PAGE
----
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                  Ha ha, just by reading this comment I was thinking ‘this guy sounds a bit like Wouter van Oortmerssen’, funny that it turns out to be true :-) Welcome to lobste.rs!

                  Interesting comment, I assume you are exploring this idea in the Lobster programming language? I would love to hear more about it.

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                    Wow, I’m that predictable eh? :P

                    Yup this is in Lobster (how appropriate on this site :)

                    I am actually implementing this as we speak. Finished the analysis phase, now working on the runtime part. The core algorithm is pretty simple, the hard part is getting all the details right (each language feature, and each builtin function, has to correctly declare to its children and its parent wether it is borrowing or owning the values involved, and then keep those promises at runtime). But I’m getting there, should have something to show for in not too long. I should definite do a write-up on the algorithm when I finish.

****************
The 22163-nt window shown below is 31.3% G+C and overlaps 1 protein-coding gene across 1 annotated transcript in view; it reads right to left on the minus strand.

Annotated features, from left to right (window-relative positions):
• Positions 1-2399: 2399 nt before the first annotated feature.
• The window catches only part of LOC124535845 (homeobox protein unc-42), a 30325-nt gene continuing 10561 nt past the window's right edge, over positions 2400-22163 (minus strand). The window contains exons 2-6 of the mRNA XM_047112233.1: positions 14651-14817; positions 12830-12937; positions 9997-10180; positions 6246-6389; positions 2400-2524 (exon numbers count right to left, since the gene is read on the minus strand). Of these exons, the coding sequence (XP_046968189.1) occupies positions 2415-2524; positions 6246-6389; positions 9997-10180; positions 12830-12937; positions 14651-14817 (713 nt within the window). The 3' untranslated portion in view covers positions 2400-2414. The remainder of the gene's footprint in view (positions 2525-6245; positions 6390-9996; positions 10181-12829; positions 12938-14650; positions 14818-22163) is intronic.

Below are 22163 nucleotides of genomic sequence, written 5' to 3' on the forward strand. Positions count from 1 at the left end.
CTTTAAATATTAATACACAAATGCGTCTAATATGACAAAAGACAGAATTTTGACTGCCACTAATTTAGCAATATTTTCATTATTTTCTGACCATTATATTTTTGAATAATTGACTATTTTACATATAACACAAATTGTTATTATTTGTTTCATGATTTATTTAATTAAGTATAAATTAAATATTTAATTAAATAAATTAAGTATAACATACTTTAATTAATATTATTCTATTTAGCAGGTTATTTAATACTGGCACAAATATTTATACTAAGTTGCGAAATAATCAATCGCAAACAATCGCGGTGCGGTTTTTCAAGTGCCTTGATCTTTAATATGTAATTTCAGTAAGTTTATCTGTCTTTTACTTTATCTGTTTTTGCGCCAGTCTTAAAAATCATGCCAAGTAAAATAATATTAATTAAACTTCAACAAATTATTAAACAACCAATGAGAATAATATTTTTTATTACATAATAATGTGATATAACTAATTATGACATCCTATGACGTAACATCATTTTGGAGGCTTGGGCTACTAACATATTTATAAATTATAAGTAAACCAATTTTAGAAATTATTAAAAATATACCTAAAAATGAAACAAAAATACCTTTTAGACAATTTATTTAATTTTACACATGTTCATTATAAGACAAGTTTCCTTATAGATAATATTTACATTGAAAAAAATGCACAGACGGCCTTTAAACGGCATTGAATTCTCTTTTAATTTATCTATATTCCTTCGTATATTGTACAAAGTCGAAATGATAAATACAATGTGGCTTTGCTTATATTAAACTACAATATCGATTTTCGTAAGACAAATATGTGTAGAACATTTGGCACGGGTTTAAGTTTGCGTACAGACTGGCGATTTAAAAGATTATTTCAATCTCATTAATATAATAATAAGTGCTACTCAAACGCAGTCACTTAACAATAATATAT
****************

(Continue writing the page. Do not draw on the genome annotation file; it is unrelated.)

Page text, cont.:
If it all works, the value should be that you can get most of the benefit of Rust while programmers mostly don’t need to understand the details.

                    Meanwhile, happy to answer any more specific questions :)

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                I don’t understand, and have never understood, the comparisons between Go and Python. Ditto for former Pythonistas who are now Gophers. There is no equivalent of itertools in Go, and there can’t be due to the lack of generics. Are all these ex-Python programmers writing for loops for everything? If so, why???

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                  Not Go but Julia is more likely the Python of 2019.

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                Rather than the “rule of 2” (classic DRY) and the “rule of 3” (what this guy is proposing), have “the rule of N”, where N depends on ratio between the size of the duplicated code and the cognitive complexity of the abstraction.